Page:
Best Ever D-backs By Position

arizonadiamondbacksAs we approach the end of 2009, it is a good time for the fans to reflect on their team’s best players of the decade.  Since the Arizona Diamondbacks have only been around for a dozen years, it makes more sense in their case to evaluate the best players in franchise history.  Here they are, position-by-position.


Damian Miller, 1998-2002
.269/.336/.437 in 1632 PA

Best Year: 2000 (10-44-.275)

Miller never had a standout year offensively, but he was consistently a productive bat out of the catcher position for four years.  His biggest contributions came as a defender, as he generally ranked in the upper echelon of caught stealing percentage.  Some people would no doubt want to consider 2001 as Miller’s best year because he hit a career high 13 homers while shouldering the biggest workload in his career in a season that would culminate in a World
Championship.  Not only were all of Miller’s offensive rate stats superior in 2000, but his defense was markedly better.  He committed six errors, lost three passed balls, and allowed 17 wild pitches in 2000 as compared to seven errors, 11 passed balls, and 27 wild pitches the following season.
In 2000, he tossed out 40% of baserunners, a figure that would drop to 36% in 2001.  Furthermore, Miller wasn’t terribly impressive during the 2001 postseason.

Chris Snyder actually spent more time with the D-backs in terms of seasons, games caught, and plate appearances, but Snyder’s batting average is 36 points lower and his slugging average is 39 points lower.  He is almost certainly on his way out of the organization to make way for Miguel Montero, who will almost certainly pass Miller as the best backstop in franchise history in a couple of seasons.

First Base:

Conor Jackson, 2005-2009
.281/.361/.431 in 1854 PA

Best Year: 2008 (12-65-.300)

This was a very difficult choice. Tony Clark had his incredible 2005 season in which he slugged .636, plus came up with lots of big hits during the magical 2007 season.  Greg Colbrunn and Mark Grace formed a formidable righty/lefty, offense/defense platoon during the Bob Brenly years.  Erubiel Durazo had teamed up with Colbrunn prior to Gracie’s arrival and actually has the best OPS of any Diamondbacks first baseman at .918.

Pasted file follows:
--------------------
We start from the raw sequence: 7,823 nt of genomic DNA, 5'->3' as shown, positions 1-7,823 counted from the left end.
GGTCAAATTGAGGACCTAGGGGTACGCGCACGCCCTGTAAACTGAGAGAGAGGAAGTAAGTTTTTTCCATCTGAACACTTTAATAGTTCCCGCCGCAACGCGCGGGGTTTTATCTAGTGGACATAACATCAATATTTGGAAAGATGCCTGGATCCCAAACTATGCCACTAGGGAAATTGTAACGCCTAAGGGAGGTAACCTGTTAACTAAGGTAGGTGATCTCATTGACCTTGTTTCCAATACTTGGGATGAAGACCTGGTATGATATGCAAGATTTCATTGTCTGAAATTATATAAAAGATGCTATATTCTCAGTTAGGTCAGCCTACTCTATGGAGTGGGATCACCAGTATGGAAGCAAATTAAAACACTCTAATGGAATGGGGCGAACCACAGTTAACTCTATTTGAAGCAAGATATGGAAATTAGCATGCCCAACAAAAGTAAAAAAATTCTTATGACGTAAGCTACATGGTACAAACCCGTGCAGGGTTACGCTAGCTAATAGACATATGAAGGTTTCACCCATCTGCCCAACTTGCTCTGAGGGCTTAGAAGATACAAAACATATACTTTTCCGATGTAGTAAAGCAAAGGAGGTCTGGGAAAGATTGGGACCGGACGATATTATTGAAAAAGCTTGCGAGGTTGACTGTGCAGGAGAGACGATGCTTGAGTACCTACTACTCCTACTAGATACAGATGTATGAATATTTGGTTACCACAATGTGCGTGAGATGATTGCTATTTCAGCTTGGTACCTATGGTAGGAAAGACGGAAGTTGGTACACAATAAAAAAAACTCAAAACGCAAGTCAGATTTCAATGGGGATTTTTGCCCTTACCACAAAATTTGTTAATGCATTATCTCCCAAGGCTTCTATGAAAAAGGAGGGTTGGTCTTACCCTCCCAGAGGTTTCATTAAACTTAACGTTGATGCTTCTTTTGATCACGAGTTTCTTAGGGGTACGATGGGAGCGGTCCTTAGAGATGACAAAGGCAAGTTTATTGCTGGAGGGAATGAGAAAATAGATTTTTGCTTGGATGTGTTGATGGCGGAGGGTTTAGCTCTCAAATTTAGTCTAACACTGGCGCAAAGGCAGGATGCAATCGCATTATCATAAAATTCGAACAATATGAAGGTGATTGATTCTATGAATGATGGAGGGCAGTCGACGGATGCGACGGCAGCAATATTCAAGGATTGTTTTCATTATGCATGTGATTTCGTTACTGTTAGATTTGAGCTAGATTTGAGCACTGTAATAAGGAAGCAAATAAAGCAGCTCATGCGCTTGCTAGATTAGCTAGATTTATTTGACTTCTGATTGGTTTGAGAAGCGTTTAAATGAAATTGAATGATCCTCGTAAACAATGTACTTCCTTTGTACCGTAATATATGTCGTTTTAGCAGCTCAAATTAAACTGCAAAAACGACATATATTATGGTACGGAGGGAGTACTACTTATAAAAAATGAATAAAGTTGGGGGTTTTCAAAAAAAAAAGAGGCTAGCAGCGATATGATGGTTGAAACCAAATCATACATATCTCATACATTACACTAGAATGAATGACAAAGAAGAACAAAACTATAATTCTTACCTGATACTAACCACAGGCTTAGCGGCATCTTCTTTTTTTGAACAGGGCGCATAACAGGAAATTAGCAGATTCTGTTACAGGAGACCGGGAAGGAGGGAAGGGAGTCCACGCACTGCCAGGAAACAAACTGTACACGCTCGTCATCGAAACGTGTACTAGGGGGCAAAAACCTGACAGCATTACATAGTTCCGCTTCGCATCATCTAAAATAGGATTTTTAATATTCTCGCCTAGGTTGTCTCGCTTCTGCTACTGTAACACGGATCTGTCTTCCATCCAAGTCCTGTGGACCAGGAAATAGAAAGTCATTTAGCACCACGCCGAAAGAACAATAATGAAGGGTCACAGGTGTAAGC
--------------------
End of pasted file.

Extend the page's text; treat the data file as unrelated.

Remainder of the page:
In the end, I had to go with CoJack.  He played at a very consistent level for three seasons as the D-backs’ primary first baseman rather than as a platoon guy.  He’s driven in 74 more runs than the runner up Diamondbacks first baseman (Travis Lee).  Although he’s not a strong defensive first baseman, he’s not such a liability as to negate his combination of productivity,
consistency, and longevity at the dish.

Second Base:

Jay Bell, 1998-2002
.263/.355/.458 in 2547 PA

Best Year: 1999 (38-112-.289)

It’s easy to forget just how good Jay Bell was in Diamondbacks purple.  He was the first free agent to ever sign with the franchise, was one of their best hitters in the inaugural 1998 season as a shortstop, had one of the best seasons ever by a second baseman the following year, and scored the winning run in the 2001 World Series.  He was a heady baseball player, a solid
defender, and a class act.  What’s not to like?

Unfortunately, Bell is remembered more for the ill-advised $34 million contract that he was given than the fact that he lived up to that contract better than anyone could have realistically expected.  He is remembered more for his failed sacrifice bunt in Game Seven than the fact that he scored the winning run.  He was overshadowed by Luis Gonzalez, Randy Johnson, and
Curt Schilling.  You could make a decent argument that Orlando Hudson deserves this title because he played better defense and because Bell spent time at other positions, but Bell’s counting stats with the D-backs simply dwarf Hudson’s.

Third Base:

Matt Williams, 1998-2003
.278/.327/.421 in 2462 PA

Best Year: 1999 (35-142-.303)